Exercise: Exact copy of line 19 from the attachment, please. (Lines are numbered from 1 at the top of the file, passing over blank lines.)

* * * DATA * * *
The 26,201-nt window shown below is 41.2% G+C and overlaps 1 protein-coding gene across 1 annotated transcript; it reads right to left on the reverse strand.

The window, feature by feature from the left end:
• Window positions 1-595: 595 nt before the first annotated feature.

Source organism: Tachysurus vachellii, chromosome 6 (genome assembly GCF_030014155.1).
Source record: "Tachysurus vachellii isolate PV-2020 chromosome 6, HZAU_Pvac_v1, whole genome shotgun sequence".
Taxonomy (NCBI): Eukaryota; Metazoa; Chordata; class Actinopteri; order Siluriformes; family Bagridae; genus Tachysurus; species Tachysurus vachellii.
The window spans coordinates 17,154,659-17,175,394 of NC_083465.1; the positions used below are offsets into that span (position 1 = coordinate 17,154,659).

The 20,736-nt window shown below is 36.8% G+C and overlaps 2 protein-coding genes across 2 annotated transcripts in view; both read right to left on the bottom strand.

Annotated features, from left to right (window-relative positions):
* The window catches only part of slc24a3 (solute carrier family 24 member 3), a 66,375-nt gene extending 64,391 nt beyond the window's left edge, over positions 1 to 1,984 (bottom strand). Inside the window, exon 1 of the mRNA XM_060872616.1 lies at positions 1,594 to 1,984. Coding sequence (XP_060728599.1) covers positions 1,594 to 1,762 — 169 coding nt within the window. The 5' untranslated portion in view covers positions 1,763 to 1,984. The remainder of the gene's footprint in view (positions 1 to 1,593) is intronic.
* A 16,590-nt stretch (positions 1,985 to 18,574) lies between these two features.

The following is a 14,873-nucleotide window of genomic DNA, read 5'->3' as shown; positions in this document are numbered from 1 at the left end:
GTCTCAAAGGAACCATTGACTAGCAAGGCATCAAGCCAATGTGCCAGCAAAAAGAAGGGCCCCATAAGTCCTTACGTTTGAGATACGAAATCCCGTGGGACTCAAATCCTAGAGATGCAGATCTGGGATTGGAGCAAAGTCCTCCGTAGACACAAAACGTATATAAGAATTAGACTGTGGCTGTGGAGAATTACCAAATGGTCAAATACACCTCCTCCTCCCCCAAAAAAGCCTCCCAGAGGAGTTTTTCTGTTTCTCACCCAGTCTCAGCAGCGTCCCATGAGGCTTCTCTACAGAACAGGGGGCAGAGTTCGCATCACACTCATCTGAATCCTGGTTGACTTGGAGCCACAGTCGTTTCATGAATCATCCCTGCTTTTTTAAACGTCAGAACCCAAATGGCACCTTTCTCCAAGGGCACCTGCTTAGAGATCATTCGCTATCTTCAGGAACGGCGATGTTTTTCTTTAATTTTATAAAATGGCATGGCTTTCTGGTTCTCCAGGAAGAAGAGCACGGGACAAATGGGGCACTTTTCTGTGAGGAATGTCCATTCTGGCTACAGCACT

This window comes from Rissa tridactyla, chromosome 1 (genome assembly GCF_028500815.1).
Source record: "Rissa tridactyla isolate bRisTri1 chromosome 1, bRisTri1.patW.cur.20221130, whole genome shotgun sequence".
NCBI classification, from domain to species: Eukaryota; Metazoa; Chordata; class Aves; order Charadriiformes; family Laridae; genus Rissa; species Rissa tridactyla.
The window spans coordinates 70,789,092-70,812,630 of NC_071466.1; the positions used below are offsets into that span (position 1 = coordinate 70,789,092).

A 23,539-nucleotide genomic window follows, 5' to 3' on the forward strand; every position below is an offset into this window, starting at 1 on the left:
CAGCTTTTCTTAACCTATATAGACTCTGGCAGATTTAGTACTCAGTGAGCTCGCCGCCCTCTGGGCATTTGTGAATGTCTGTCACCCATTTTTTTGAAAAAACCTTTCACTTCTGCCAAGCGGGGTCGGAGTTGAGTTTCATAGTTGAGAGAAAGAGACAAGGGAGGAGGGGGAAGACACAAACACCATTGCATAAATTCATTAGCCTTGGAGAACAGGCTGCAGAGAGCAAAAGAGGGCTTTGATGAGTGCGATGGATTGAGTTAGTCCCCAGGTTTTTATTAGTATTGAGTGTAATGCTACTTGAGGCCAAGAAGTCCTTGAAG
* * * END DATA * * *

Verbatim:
CAGCTTTTCTTAACCTATATAGACTCTGGCAGATTTAGTACTCAGTGAGCTCGCCGCCCTCTGGGCATTTGTGAATGTCTGTCACCCATTTTTTTGAAAAAACCTTTCACTTCTGCCAAGCGGGGTCGGAGTTGAGTTTCATAGTTGAGAGAAAGAGACAAGGGAGGAGGGGGAAGACACAAACACCATTGCATAAATTCATTAGCCTTGGAGAACAGGCTGCAGAGAGCAAAAGAGGGCTTTGATGAGTGCGATGGATTGAGTTAGTCCCCAGGTTTTTATTAGTATTGAGTGTAATGCTACTTGAGGCCAAGAAGTCCTTGAAG